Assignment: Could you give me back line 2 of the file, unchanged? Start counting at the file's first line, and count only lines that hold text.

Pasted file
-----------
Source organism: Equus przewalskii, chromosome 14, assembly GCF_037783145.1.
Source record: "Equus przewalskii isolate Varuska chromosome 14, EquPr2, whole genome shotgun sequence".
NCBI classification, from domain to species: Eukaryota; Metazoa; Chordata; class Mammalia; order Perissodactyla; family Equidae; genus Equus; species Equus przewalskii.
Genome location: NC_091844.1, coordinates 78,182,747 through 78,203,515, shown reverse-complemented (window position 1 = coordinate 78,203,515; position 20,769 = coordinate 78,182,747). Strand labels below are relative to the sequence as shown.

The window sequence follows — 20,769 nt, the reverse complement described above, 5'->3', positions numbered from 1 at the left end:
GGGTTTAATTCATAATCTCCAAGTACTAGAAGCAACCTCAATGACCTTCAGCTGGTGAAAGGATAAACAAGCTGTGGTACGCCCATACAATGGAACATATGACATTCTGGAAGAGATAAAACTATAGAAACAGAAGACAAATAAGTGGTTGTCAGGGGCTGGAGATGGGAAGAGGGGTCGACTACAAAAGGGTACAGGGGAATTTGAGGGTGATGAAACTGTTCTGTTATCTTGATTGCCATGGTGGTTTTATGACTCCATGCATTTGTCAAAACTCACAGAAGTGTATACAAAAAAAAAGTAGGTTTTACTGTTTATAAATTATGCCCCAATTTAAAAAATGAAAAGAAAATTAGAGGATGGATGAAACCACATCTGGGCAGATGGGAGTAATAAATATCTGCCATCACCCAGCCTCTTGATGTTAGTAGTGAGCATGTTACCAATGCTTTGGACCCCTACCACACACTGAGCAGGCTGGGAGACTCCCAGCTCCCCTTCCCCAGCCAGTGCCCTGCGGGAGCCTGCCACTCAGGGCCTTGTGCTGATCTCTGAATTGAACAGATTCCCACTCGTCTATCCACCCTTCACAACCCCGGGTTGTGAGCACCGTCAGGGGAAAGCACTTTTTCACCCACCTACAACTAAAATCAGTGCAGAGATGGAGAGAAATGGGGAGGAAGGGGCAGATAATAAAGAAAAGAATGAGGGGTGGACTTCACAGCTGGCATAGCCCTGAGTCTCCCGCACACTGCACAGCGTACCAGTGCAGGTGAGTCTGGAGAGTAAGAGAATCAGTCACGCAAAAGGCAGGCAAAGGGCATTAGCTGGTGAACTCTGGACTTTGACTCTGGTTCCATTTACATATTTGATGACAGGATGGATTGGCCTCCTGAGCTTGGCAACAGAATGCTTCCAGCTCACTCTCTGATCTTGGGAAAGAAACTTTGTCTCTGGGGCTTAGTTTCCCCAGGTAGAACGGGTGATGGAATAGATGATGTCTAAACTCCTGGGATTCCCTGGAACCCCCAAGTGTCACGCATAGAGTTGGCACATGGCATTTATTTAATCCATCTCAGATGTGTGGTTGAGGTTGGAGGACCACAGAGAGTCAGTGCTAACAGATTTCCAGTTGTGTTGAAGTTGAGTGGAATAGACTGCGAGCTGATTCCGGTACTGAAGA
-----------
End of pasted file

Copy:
Source record: "Equus przewalskii isolate Varuska chromosome 14, EquPr2, whole genome shotgun sequence".